- By Deb Balzer
Dietary Supplements: Risk and Concerns
Every day thousands of people take dietary supplements. Experts at the Centers for Disease Control and Prevention (CDC) say some of those supplements are not as safe as you might think. A new CDC study published in The New England Journal of Medicine shows close to 23,000 people visit the Emergency Department (ED) every year because of dietary supplements. Many of these trips to the ED involve cardiac issues caused by weight loss products and stimulants. A key issue is that many over-the-counter dietary supplements are not regulated by the Food and Drug Administration (FDA), so there's often no way to tell if a supplement is safe or if it will cause adverse side effects. Mayo Clinic nutrition expert Dr. Donald Hensrud says, "The evidence supporting beneficial health effects of most dietary supplements is not very strong, and there are potential adverse effects. One reason people take dietary supplements is to improve their general health. However, the evidence supporting a healthy, balanced diet is magnitudes stronger than any dietary supplement."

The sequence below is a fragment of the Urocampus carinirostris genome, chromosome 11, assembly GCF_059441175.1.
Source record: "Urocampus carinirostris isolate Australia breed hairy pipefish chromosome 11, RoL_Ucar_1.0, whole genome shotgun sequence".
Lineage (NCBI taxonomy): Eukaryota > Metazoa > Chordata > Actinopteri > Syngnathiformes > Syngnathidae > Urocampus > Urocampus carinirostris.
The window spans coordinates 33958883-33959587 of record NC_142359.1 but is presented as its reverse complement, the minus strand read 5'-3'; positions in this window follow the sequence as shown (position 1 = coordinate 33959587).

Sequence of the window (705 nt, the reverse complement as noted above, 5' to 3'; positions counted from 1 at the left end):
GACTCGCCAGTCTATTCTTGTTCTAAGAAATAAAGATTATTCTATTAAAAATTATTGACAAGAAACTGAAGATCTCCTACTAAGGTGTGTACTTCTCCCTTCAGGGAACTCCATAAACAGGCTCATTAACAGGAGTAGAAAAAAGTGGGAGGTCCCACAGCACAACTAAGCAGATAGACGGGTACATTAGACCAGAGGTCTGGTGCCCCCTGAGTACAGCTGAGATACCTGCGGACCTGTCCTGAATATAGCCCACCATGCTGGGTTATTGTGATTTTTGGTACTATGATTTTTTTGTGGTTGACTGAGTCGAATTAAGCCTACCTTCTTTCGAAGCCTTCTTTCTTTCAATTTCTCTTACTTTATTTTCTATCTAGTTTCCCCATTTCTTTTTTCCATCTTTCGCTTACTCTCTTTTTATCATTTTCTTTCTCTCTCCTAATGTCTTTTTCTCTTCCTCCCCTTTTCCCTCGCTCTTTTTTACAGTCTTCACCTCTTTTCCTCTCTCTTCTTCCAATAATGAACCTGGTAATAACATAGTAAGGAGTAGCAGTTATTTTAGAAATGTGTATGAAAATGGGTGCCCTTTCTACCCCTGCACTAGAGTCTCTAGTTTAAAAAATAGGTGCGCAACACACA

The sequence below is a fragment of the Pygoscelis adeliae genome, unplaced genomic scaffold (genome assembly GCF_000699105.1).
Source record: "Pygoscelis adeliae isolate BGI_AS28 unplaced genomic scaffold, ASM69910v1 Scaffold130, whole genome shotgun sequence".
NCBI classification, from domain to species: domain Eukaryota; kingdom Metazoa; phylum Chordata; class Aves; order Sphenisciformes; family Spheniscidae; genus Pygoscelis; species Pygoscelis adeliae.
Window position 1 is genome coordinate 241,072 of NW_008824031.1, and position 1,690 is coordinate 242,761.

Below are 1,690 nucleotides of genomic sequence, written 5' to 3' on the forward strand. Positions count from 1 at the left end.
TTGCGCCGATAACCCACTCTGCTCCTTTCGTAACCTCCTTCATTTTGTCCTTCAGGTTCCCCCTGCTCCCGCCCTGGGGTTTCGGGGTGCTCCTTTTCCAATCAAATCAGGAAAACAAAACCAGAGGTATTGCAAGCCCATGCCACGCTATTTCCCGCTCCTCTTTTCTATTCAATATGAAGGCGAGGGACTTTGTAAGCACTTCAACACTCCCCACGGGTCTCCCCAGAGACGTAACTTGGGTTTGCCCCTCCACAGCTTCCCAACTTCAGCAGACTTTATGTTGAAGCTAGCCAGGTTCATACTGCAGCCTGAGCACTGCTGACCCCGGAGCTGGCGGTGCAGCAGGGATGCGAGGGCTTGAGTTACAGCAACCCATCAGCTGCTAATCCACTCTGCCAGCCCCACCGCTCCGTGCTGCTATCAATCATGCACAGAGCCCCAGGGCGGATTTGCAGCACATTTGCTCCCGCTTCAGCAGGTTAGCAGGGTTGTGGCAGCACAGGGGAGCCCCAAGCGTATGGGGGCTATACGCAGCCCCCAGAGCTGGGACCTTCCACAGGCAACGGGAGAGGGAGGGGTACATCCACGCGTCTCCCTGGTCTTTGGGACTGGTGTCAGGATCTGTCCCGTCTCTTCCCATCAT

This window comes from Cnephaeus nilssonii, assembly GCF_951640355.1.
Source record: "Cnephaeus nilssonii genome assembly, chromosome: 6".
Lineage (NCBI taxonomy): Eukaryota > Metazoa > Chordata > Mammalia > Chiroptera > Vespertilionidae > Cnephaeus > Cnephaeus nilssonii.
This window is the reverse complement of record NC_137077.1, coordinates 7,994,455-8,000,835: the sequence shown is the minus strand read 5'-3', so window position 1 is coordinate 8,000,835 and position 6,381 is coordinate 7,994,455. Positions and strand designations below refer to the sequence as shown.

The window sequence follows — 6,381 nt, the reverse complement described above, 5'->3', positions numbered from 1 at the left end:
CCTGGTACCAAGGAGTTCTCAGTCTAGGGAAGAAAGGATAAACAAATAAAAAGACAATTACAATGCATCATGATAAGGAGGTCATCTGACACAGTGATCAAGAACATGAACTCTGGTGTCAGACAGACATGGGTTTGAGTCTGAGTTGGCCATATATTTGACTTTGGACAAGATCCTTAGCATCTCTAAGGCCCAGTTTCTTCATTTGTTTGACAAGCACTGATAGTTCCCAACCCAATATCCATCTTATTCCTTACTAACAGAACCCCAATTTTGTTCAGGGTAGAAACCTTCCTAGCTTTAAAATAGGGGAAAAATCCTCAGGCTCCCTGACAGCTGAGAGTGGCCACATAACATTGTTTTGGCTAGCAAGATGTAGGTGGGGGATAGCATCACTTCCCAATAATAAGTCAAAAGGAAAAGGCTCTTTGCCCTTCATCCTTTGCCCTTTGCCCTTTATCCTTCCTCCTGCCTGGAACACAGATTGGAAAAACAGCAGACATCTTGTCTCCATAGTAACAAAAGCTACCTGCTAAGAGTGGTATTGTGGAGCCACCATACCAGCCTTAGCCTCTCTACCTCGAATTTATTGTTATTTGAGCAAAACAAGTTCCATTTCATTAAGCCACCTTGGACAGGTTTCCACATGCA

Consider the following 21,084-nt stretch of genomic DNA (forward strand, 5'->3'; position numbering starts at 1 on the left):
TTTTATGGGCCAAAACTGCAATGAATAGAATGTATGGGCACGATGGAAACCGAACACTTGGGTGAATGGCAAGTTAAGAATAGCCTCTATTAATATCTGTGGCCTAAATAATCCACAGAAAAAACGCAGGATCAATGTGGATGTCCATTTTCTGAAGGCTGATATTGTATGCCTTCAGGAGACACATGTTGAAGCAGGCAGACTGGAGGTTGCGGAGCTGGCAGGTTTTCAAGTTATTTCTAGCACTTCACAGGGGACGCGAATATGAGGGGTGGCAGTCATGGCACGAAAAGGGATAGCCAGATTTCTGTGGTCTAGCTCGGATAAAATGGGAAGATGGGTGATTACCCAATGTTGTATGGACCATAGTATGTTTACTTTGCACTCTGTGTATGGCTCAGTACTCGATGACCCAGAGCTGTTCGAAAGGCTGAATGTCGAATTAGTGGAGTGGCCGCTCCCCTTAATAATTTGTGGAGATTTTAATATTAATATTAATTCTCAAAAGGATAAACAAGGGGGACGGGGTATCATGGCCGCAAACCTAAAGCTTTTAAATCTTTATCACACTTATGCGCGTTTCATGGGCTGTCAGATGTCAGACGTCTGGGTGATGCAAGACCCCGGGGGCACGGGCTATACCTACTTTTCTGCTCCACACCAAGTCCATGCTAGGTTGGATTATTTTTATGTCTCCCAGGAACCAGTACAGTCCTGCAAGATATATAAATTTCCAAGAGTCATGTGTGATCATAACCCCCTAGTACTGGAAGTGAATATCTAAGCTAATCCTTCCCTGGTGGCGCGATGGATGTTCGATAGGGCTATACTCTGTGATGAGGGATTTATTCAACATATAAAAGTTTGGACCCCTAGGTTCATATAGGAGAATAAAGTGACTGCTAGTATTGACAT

Dr. Hensrud also says that while the CDC study showed the most common dietary supplements that led to ED visits were weight loss and energy supplements, consumers should be aware that some other supplements have been shown to cause adverse effects. Those supplements include:
- B6 (pyridoxine) and niacin, when taken in large amounts
- Beta-carotene, particularly in smokers and former smokers
- Vitamins A and E should be avoided unless prescribed by a physician
Some supplements can be beneficial, but Dr. Hensrud suggests that people talk to their health care provider to make sure the supplements they take are safe. He also recommends storing supplements in a safe place away from children to avoid overdose or choking.